• The CMOH’s Directives #3 and #5 must be followed
  • Staff, LTC homes and government must work together to ensure adequate and appropriate PPE supply and storage and to ensure N-95 fittings are taking place
  • Homes “will advise staff and residents who test positive so that reasonable and proper safety precautions can be put in place.”

Justice Stout recognized the urgency of the matters raised by the ONA and instead of making any determinations of fault, the decision provides guidance on how to (1) further positive labour relations and (2) balance the urgent health and safety concerns within LTC homes faced by staff and residents and the practicalities of ensuring adequate access to PPE during the pandemic.

The decision suggests that there is a high standard imposed on employers when it comes to taking all “reasonable precautions” to ensure the health and safety of staff and residents, and to reduce risk – regardless of whether that risk is supported by scientific evidence.  While the decision specifically applies to LTC homes, the decision establishes important guidance for DS sector agencies in terms of following public health directives regarding PPE access in day-to-day decision-making and in developing and implementing outbreak plans and procedures moving forward. Some of the key findings from this decision that DS sector agencies should keep in mind include:

  • Nurses must be provided with PPE, including N-95 masks if, in the nurses reasonably professional and clinical judgment, they determine such PPE is necessary.
  • Nurses cannot be impeded, retaliated against or otherwise disciplined for exercising their right to PPE and N-95 masks.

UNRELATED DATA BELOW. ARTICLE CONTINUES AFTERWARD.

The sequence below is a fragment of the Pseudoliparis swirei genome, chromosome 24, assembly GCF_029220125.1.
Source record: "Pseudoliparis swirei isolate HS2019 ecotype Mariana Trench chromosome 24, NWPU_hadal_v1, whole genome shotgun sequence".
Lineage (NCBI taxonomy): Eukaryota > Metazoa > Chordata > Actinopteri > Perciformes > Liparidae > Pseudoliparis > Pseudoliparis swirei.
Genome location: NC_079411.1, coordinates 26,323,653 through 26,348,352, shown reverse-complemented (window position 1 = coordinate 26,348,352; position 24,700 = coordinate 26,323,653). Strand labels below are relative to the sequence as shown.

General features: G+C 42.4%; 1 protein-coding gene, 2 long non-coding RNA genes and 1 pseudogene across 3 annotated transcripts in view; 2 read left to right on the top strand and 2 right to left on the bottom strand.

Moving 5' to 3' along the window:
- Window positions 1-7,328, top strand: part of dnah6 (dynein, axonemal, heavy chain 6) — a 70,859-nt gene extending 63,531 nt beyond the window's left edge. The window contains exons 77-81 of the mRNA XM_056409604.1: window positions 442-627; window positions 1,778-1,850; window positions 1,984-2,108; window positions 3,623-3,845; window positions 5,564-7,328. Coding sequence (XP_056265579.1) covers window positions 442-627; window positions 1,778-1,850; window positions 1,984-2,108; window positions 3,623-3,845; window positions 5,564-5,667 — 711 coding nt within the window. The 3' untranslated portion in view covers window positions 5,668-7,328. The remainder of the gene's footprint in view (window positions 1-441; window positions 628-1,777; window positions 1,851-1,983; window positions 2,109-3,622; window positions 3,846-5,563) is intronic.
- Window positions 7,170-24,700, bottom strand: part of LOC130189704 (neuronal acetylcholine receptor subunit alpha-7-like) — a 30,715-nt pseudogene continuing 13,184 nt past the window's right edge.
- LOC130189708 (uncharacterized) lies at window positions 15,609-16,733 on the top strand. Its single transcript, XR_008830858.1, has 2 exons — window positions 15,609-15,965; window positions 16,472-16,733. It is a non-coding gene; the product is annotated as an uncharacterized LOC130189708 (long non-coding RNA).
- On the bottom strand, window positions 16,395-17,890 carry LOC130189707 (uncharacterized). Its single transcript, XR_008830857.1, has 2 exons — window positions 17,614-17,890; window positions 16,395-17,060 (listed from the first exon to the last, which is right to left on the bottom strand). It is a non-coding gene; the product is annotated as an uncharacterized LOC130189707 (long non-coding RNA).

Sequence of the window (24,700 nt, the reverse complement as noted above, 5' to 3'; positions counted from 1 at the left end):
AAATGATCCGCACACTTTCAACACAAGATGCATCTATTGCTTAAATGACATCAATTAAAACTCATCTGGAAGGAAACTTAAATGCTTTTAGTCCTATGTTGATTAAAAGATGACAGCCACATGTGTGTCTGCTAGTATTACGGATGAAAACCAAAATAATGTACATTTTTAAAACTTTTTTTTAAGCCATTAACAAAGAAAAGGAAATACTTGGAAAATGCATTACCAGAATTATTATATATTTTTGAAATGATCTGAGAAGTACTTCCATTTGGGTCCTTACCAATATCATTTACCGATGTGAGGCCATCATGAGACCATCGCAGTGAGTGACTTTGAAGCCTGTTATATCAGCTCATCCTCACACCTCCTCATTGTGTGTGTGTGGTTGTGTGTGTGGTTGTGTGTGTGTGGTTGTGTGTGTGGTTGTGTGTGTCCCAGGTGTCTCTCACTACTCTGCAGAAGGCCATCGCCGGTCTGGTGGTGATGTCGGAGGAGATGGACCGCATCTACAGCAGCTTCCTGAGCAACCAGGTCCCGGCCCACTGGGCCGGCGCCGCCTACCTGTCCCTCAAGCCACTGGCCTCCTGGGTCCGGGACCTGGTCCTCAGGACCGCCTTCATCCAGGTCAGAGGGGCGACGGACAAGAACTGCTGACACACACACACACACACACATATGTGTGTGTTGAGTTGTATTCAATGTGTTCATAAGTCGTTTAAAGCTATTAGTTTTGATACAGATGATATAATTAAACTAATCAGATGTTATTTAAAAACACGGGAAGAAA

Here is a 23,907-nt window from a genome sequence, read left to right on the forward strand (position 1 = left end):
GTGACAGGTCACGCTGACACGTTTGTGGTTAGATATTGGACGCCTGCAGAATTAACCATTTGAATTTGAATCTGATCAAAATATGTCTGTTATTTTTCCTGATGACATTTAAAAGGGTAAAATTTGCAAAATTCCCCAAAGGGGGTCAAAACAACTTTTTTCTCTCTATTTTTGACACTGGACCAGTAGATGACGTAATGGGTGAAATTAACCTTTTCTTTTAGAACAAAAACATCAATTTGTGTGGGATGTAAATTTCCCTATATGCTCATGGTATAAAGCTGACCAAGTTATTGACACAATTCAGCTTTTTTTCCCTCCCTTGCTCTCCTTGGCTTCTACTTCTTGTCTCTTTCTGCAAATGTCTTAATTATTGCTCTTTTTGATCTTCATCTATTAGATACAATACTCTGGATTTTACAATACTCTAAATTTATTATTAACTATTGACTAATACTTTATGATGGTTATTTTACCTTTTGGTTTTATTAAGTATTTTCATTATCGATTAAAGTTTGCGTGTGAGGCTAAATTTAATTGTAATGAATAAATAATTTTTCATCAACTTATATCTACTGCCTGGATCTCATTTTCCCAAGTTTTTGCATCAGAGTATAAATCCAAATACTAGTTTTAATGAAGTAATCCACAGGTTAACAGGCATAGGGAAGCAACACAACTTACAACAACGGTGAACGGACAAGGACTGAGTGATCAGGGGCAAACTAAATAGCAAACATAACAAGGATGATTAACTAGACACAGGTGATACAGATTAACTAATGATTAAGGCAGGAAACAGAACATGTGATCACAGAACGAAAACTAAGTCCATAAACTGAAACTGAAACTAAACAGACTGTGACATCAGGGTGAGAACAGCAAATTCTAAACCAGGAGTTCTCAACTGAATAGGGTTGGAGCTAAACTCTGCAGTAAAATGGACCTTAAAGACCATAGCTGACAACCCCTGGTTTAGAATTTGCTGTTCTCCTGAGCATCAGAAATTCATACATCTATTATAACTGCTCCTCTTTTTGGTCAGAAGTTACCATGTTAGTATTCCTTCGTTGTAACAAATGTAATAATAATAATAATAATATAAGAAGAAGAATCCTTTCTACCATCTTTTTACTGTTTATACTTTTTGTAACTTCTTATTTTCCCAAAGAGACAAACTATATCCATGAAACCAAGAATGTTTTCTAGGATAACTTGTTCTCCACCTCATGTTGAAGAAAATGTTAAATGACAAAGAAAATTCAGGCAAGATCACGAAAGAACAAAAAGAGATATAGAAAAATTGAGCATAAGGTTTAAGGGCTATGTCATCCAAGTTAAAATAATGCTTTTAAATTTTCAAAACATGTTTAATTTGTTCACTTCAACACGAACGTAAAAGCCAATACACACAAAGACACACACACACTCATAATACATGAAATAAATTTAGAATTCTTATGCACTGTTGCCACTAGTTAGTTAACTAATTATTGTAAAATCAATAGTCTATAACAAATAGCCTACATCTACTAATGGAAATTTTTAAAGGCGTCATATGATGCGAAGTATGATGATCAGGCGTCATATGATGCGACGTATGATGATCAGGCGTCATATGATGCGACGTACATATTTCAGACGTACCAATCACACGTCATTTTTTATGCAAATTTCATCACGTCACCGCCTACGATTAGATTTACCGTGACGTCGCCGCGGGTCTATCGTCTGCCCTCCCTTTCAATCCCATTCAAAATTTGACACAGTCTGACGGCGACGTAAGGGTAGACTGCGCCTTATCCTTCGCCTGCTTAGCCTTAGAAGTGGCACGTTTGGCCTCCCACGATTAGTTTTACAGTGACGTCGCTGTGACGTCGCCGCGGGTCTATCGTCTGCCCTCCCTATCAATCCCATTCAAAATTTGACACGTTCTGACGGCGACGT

• N95 masks must be worn whenever certain aerosol-generating medical procedures are performed (including the procedures identified in the decision)
  • LTC homes reserve the right to store PPE in secure locations, however, there must be a sufficient supply of all appropriate sizes of fit-tested N-95 masks readily available
  • LTC homes must actively pursue procurement options to supply sufficient PPE and will share efforts with their Joint Health and Safety Committee
  • LTC homes continue to maintain their management rights to manage performance and discipline where appropriate, subject to grievance rights of staff
  • LTC homes must implement cohorting and isolation measures


PooranLaw will continue to monitor labour and employment legal developments.  In the meantime, if you require legal assistance, we encourage you to reach out to your regular PooranLaw lawyer, or any member of our team.

This article provides general information only and does not constitute, and should not be relied upon as, legal advice or opinion. PooranLaw Professional Corporation holds the copyright to this article and the article and its contents may not be copied or reproduced in any form, in whole or in part, without the express permission of PooranLaw Professional Corporation.